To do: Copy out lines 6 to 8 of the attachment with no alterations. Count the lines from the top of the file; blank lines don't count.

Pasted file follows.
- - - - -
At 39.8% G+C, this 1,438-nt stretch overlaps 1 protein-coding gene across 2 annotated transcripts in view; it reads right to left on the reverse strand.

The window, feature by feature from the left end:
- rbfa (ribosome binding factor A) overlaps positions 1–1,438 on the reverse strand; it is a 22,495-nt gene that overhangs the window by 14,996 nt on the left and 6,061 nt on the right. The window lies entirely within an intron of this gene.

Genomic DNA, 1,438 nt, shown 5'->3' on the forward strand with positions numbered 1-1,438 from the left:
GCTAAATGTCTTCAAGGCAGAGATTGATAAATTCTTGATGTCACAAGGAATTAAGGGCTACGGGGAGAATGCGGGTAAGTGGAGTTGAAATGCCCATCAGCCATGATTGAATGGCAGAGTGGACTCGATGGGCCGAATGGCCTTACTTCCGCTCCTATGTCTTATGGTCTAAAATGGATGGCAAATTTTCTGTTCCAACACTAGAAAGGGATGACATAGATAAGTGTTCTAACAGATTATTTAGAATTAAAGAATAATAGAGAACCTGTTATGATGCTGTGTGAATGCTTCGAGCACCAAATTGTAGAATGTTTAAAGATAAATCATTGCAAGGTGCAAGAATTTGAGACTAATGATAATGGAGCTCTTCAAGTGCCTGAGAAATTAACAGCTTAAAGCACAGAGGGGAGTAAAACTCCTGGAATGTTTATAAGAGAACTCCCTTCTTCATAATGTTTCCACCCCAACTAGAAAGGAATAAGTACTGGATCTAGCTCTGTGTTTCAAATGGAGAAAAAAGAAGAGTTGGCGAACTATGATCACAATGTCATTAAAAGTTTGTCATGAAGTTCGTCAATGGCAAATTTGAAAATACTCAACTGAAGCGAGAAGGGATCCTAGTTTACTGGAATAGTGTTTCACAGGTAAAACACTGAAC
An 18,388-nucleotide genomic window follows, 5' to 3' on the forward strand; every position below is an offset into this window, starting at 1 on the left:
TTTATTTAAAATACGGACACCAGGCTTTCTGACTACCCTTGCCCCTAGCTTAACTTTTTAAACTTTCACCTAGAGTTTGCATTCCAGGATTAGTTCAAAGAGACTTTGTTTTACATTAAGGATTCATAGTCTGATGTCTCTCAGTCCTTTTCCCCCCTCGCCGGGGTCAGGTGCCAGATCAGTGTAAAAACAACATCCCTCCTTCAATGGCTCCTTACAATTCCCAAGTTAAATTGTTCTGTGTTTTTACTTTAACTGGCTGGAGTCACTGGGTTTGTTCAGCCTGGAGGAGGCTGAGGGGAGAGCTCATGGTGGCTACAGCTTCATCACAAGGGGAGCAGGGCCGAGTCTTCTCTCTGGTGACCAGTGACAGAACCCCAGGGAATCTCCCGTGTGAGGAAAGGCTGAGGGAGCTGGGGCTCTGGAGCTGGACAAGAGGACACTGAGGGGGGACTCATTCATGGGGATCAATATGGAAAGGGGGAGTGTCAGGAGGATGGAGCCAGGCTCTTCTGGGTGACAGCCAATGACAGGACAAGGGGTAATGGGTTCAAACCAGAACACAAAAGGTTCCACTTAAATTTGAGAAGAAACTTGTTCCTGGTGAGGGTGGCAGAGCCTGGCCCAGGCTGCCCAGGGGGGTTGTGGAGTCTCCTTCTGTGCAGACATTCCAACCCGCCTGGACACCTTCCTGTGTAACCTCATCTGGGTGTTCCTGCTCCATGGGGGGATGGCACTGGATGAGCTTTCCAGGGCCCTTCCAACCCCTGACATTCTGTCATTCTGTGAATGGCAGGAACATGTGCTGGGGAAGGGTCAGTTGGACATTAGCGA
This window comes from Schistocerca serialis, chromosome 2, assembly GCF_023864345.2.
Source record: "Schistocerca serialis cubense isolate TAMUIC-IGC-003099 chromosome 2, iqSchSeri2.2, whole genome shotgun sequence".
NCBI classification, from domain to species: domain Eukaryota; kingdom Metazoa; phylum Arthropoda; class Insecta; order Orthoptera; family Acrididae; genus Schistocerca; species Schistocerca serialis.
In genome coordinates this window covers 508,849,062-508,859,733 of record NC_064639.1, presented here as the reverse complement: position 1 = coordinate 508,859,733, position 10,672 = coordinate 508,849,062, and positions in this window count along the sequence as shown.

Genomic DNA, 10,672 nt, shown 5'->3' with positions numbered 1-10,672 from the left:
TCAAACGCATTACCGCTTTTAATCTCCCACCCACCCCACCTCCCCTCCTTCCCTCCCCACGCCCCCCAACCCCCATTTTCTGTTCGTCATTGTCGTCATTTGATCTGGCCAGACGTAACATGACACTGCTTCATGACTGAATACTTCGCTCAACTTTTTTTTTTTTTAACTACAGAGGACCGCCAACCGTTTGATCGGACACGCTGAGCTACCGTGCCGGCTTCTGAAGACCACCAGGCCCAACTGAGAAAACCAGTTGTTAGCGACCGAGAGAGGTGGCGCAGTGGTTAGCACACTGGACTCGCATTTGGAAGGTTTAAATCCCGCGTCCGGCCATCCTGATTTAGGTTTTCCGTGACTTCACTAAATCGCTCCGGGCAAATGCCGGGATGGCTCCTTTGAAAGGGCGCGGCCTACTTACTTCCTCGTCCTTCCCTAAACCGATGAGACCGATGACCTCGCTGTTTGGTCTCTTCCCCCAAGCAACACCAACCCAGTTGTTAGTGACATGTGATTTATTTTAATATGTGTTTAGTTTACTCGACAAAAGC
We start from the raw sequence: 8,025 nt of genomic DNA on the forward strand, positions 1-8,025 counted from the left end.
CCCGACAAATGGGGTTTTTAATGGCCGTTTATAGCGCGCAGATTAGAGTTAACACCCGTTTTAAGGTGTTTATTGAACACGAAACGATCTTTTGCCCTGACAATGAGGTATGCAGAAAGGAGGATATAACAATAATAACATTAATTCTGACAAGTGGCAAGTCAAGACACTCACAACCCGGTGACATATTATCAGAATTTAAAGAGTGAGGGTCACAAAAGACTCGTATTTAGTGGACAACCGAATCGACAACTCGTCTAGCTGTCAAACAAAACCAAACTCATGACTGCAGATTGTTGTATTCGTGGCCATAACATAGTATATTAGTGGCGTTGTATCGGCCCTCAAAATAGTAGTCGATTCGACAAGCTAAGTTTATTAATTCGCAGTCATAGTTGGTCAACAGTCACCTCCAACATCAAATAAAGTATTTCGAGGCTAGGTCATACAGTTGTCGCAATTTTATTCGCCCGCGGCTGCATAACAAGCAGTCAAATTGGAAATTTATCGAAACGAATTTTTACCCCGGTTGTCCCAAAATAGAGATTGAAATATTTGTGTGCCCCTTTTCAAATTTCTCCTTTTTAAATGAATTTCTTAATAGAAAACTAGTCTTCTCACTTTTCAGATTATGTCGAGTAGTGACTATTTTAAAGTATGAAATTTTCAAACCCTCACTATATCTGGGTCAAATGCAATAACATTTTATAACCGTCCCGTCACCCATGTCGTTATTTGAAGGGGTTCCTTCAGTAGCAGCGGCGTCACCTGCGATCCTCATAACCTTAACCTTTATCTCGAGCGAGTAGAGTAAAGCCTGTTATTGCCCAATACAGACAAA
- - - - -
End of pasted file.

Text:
An 18,388-nucleotide genomic window follows, 5' to 3' on the forward strand; every position below is an offset into this window, starting at 1 on the left:
TTTATTTAAAATACGGACACCAGGCTTTCTGACTACCCTTGCCCCTAGCTTAACTTTTTAAACTTTCACCTAGAGTTTGCATTCCAGGATTAGTTCAAAGAGACTTTGTTTTACATTAAGGATTCATAGTCTGATGTCTCTCAGTCCTTTTCCCCCCTCGCCGGGGTCAGGTGCCAGATCAGTGTAAAAACAACATCCCTCCTTCAATGGCTCCTTACAATTCCCAAGTTAAATTGTTCTGTGTTTTTACTTTAACTGGCTGGAGTCACTGGGTTTGTTCAGCCTGGAGGAGGCTGAGGGGAGAGCTCATGGTGGCTACAGCTTCATCACAAGGGGAGCAGGGCCGAGTCTTCTCTCTGGTGACCAGTGACAGAACCCCAGGGAATCTCCCGTGTGAGGAAAGGCTGAGGGAGCTGGGGCTCTGGAGCTGGACAAGAGGACACTGAGGGGGGACTCATTCATGGGGATCAATATGGAAAGGGGGAGTGTCAGGAGGATGGAGCCAGGCTCTTCTGGGTGACAGCCAATGACAGGACAAGGGGTAATGGGTTCAAACCAGAACACAAAAGGTTCCACTTAAATTTGAGAAGAAACTTGTTCCTGGTGAGGGTGGCAGAGCCTGGCCCAGGCTGCCCAGGGGGGTTGTGGAGTCTCCTTCTGTGCAGACATTCCAACCCGCCTGGACACCTTCCTGTGTAACCTCATCTGGGTGTTCCTGCTCCATGGGGGGATGGCACTGGATGAGCTTTCCAGGGCCCTTCCAACCCCTGACATTCTGTCATTCTGTGAATGGCAGGAACATGTGCTGGGGAAGGGTCAGTTGGACATTAGCGA
This window comes from Schistocerca serialis, chromosome 2, assembly GCF_023864345.2.